Recently, there has been significant activity in Congress related to sales tax nexus.
- In July, Sen. Richard Durbin (D-Ill.) introduced the Main Street Fairness Act (the “Durbin Bill”), the first of three bills introduced this year that would allow states to collect sales taxes from remote sellers.
- On October 13, 2011, Rep. Steve Womack (R-Ark.) and Rep. Jackie Speier (D-Cal.) introduced the Marketplace Equity Act of 2011 (the “Womack Bill”) that would allow states to impose a sales or use tax collection requirement on remote sellers with no physical presence in a state.
- Yet another bill, the Marketplace Fairness Act, was introduced by Sen. Michael Enzi (R-Wyo.) on November 9 (the “Enzi Bill”). This bill appears to have bipartisan support, as senators on both sides of the aisle are co-sponsors: Sens. Durbin, Lamar Alexander (R-Tenn.) Tim Johnson (D-S.D.), John Boozman (R-Ark.), Jack Reed (D-R.I.), Roy Blunt (R-Miss.), Sheldon Whitehouse (D-R.I.), Bob Corker (R-Tenn.), and Mark Pryor (D-Ark.).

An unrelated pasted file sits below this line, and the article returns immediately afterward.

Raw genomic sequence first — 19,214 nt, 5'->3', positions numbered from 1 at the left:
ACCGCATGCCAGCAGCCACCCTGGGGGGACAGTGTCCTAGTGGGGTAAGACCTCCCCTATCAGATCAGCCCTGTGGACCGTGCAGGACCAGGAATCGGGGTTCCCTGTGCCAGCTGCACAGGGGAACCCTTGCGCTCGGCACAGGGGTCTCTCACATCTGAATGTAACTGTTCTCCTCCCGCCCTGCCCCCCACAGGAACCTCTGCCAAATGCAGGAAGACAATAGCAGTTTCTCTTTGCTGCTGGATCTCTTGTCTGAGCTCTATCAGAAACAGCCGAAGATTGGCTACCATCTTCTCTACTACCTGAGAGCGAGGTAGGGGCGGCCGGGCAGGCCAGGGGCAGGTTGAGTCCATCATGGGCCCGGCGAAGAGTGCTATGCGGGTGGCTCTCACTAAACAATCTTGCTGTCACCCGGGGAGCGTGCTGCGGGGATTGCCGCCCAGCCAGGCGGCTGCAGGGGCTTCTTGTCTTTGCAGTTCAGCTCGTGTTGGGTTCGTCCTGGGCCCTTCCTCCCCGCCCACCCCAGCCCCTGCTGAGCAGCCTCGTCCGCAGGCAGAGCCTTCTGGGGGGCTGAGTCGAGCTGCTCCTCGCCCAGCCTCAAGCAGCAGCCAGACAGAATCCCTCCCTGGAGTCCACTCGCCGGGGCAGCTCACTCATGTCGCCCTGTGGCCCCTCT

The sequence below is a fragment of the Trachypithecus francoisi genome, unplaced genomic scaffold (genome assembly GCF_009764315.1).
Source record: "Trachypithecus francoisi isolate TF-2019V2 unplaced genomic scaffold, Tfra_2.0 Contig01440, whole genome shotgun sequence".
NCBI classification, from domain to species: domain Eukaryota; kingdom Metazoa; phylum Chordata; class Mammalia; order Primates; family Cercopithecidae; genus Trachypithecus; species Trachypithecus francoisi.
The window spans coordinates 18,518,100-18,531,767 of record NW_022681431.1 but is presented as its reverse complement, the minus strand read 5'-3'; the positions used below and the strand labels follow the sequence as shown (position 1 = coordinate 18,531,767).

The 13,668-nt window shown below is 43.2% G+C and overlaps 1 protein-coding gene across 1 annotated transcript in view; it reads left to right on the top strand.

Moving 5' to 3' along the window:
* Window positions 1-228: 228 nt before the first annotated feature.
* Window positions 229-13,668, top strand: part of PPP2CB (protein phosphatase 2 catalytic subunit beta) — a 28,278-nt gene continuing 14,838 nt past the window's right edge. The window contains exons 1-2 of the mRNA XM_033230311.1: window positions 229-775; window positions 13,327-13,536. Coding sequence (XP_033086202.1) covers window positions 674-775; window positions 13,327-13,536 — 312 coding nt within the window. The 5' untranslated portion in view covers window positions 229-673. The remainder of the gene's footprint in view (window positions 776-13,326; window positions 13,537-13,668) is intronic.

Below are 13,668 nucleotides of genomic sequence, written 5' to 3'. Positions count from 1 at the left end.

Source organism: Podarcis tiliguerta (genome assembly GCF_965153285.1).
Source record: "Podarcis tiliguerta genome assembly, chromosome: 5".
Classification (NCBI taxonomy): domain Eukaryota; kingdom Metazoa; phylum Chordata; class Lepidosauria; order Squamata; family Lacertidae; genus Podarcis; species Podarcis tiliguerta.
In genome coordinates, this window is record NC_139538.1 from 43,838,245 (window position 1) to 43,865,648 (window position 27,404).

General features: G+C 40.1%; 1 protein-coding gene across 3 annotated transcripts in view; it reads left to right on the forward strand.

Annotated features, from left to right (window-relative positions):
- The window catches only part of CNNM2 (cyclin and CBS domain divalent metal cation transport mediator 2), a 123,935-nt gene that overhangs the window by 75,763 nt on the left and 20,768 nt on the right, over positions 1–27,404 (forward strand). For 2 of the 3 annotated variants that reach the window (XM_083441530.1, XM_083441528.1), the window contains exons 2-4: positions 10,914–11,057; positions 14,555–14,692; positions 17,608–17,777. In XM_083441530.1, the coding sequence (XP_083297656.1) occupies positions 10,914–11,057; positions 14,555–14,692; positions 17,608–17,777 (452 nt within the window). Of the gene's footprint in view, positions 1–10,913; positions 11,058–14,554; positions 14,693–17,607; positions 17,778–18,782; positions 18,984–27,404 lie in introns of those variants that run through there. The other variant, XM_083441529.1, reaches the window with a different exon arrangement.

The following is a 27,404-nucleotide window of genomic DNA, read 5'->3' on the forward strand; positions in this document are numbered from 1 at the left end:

- In contrast to these bills, Sens. Ron Wyden (D-Ore.) and Kelly Ayotte (R-N.H.) introduced a resolution opposing the enactment of “new burdensome or unfair” tax collection requirements on small Internet sellers. Sen. Res. 309 (Introduced Nov. 2, 2011).
Despite the resolution, Congress will seriously consider the three proposed acts. The three acts attempt to address the same issue through slightly different approaches. All three would allow states to collect tax from remote sellers if certain uniformity requirements are met. The uniformity requirements are similar, for the most part, but with some slight differences as discussed below.